June 3–September 28, 2008
The constant change and unpredictability of the sea attracted photographer Joel Meyerowitz to Cape Cod and the city of Provincetown, Massachusetts, in the mid-1970s. After beginning his artistic career as a street photographer in New York City, Meyerowitz replaced his 35-millimeter with an 8 x 10 view camera and embraced the slower pace of life found on the Cape. The early influence of the photojournalistic snapshot did not entirely dissipate, however. A sense of immediacy and spontaneity emerges through Meyerowitz’s inclusion of boats and shifting tide levels, creating a poetic tale of the languid, ever-changing life of the sea.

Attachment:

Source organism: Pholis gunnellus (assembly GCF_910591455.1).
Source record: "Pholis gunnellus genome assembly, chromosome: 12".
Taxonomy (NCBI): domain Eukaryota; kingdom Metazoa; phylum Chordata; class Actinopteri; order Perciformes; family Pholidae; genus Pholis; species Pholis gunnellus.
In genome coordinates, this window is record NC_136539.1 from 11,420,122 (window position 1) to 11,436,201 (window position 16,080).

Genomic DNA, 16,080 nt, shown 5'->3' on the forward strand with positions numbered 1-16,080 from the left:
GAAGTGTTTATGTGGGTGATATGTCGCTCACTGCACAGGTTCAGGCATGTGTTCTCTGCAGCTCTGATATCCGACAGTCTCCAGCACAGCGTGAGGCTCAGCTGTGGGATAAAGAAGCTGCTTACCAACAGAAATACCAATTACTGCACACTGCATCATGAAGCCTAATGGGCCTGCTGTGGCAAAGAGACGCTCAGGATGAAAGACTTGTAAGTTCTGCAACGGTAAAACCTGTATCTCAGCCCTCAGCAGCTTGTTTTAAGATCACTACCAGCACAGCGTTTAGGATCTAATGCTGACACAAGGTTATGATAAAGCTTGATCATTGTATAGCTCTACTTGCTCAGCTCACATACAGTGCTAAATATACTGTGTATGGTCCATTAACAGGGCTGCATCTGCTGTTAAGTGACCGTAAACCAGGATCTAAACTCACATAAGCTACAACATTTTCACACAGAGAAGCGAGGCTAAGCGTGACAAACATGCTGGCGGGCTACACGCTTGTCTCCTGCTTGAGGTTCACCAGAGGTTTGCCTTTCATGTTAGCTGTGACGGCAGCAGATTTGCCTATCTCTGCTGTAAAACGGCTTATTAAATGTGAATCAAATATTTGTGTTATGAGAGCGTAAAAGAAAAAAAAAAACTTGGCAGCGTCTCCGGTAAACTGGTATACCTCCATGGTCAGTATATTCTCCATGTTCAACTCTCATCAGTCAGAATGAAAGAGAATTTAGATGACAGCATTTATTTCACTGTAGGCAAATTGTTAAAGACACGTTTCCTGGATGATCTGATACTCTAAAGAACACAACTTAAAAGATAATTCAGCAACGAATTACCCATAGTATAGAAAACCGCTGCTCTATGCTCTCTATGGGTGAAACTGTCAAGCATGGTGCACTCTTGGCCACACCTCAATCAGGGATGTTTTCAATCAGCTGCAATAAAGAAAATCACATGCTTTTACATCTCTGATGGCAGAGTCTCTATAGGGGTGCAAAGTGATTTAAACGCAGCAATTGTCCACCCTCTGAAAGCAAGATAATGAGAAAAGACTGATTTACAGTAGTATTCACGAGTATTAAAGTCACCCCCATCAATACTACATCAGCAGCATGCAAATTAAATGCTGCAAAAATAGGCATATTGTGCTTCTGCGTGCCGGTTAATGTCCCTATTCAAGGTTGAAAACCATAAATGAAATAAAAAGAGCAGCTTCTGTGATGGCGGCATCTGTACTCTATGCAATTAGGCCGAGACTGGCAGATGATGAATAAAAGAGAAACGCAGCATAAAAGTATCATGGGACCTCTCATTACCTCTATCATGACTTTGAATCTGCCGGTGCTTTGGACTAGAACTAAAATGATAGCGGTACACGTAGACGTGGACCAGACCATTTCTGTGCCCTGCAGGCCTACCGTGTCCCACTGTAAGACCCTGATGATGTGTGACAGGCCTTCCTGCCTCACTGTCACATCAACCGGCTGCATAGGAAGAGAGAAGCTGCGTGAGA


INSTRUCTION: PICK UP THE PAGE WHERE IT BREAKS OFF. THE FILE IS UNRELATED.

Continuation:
This exhibition presents Meyerowitz’s venture on Cape Cod, a portfolio of photographs grouped collectively under the title Bay Sky Porch, published in the late 1970s. In these works, which are drawn from the Palmer’s permanent collection, Meyerowitz documents the changing light and atmospheric conditions, noting the subtle changes, “the book of hours,” inscribed in nature. With the sea as the constant backdrop, Meyerowitz uses objects and structures associated with the human world, including awnings, thin columns, wooden railings, and painted boats, to frame his subject. The framing devices not only create unexpected components in the photographs, but also provide a point of entry for the viewer in an otherwise intangible and enigmatic seascape.